The Cardinals did not take or lose anyone in the Major League portion of Thursday's Rule 5 Draft. They did pluck a pair of young outfielders -- 17-year-old Jean Selmo (Arizona) and 21-year-old Angel Moreno (Tampa Bay) -- in the Minor League portion.

"We wanted to go younger and try to take advantage of guys who may have a little more upside," said John Vuch, director of baseball administration for the Cardinals. "We've got enough Minor League depth that we'd rather go higher risk, higher reward. … Maybe get somebody who has some upside."

Jacob Wilson, an infielder in the Cardinals' system since 2012, was selected by the Nationals in the Minor League phase.

The bottom line
"When you look at the last two years, you can certainly point to areas that didn't go as planned. As we enter now into how we start thinking about '18, there's just a lot to be excited about how this club looks today. And again, we may get more excited about it in time."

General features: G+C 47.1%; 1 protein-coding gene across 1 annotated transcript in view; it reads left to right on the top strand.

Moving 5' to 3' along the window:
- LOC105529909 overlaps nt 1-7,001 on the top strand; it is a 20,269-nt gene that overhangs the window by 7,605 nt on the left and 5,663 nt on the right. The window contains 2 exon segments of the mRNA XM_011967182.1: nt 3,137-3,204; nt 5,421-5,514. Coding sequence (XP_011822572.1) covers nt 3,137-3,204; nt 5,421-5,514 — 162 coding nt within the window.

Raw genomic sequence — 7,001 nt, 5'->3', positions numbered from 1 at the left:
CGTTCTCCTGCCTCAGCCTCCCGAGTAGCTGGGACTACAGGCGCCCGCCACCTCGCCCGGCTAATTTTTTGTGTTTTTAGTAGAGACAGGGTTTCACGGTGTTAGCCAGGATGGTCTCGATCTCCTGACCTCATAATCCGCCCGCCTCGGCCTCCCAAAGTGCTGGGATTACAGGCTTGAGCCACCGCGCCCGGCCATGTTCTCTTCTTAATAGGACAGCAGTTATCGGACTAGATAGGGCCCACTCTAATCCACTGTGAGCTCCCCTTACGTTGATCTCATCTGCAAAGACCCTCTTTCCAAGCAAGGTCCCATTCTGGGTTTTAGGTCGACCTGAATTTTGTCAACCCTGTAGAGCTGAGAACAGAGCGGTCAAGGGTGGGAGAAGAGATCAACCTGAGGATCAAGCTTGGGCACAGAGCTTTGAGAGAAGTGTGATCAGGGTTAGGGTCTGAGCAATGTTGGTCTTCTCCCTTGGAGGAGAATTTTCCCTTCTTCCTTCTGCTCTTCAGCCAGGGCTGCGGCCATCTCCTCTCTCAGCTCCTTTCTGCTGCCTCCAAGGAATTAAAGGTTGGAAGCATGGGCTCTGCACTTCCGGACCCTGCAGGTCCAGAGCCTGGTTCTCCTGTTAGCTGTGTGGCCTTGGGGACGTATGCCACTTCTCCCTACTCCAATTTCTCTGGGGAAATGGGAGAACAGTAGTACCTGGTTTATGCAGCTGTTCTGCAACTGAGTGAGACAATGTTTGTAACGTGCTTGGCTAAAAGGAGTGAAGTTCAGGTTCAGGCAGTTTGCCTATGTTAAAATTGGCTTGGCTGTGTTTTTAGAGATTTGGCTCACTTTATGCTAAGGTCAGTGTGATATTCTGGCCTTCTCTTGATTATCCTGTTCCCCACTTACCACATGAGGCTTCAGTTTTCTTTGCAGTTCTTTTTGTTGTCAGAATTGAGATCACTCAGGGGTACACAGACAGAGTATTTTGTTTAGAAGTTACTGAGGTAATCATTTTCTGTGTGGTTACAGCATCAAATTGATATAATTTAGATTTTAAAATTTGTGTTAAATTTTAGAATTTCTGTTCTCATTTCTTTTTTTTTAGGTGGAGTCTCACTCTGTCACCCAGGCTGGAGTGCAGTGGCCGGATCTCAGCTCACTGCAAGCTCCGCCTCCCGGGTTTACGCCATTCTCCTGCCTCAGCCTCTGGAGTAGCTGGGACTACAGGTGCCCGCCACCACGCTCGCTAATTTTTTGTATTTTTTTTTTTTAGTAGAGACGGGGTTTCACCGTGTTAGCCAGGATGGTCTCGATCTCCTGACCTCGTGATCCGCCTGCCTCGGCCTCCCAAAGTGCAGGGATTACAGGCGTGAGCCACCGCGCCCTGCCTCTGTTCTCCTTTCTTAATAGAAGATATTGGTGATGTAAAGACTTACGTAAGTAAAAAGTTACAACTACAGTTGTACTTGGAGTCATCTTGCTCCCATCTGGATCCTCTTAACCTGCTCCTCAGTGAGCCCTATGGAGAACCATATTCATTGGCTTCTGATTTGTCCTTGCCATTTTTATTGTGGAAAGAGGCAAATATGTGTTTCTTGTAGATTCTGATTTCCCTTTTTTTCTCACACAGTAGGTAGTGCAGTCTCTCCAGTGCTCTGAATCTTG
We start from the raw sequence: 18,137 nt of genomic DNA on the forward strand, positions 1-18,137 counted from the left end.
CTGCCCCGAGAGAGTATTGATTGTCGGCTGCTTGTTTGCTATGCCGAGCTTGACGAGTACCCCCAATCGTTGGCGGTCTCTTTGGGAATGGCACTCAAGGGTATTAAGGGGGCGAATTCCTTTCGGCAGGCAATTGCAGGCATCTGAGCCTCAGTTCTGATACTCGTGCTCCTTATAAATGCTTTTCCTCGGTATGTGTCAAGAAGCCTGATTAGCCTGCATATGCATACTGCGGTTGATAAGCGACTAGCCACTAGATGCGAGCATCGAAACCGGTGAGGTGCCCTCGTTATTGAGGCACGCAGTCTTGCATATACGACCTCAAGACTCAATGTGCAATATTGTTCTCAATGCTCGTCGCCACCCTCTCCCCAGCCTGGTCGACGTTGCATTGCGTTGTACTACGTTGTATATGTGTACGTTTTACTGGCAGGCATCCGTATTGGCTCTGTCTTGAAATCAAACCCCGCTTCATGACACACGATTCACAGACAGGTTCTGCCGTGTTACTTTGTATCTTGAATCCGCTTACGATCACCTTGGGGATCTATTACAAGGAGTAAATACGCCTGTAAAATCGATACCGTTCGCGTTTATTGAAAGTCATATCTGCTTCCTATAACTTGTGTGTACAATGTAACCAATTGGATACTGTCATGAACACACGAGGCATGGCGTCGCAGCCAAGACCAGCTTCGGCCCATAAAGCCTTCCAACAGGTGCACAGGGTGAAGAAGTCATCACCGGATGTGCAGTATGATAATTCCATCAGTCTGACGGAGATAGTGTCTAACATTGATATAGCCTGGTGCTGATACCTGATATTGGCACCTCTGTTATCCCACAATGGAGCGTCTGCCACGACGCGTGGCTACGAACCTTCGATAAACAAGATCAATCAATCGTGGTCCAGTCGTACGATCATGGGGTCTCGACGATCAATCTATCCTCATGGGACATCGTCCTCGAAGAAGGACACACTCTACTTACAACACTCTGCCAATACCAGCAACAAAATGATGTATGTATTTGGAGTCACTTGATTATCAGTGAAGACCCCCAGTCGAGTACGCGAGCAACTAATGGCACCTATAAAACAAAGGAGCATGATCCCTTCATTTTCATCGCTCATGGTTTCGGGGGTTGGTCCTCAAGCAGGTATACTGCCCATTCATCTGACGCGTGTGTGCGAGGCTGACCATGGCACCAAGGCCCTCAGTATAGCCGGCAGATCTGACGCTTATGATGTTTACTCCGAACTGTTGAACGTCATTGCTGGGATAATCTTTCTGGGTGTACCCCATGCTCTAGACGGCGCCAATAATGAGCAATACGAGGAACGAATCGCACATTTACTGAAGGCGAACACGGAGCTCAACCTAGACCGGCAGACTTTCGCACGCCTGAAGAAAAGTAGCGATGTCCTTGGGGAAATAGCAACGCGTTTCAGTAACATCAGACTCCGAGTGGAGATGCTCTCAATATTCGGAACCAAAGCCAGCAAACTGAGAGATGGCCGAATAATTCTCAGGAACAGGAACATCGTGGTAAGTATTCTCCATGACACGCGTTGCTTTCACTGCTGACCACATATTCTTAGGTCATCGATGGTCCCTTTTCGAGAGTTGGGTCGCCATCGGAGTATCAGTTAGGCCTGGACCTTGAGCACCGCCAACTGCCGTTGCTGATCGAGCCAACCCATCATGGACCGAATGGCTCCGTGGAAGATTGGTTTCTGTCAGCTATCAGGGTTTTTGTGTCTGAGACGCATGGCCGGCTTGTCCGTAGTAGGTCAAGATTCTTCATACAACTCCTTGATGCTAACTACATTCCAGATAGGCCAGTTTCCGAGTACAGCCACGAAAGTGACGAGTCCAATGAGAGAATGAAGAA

--Mozeliak

Jenifer Langosch has covered the Cardinals for MLB.com since 2012, and previously covered the Pirates from 2007-11. Follow her on Twitter and Facebook.

This story was not subject to the approval of Major League Baseball or its clubs.

St. Louis Cardinals

Ozuna acquisition nice counterpunch by Cards

After Stanton's trade rejection, St. Louis nabbed All-Star, left money for closer
MLB.com @feinsand

LAKE BUENA VISTA, Fla. -- Giancarlo Stanton's decision to shun the Cardinals by rejecting a trade to St. Louis last week was a gut punch to John Mozeliak and his front office.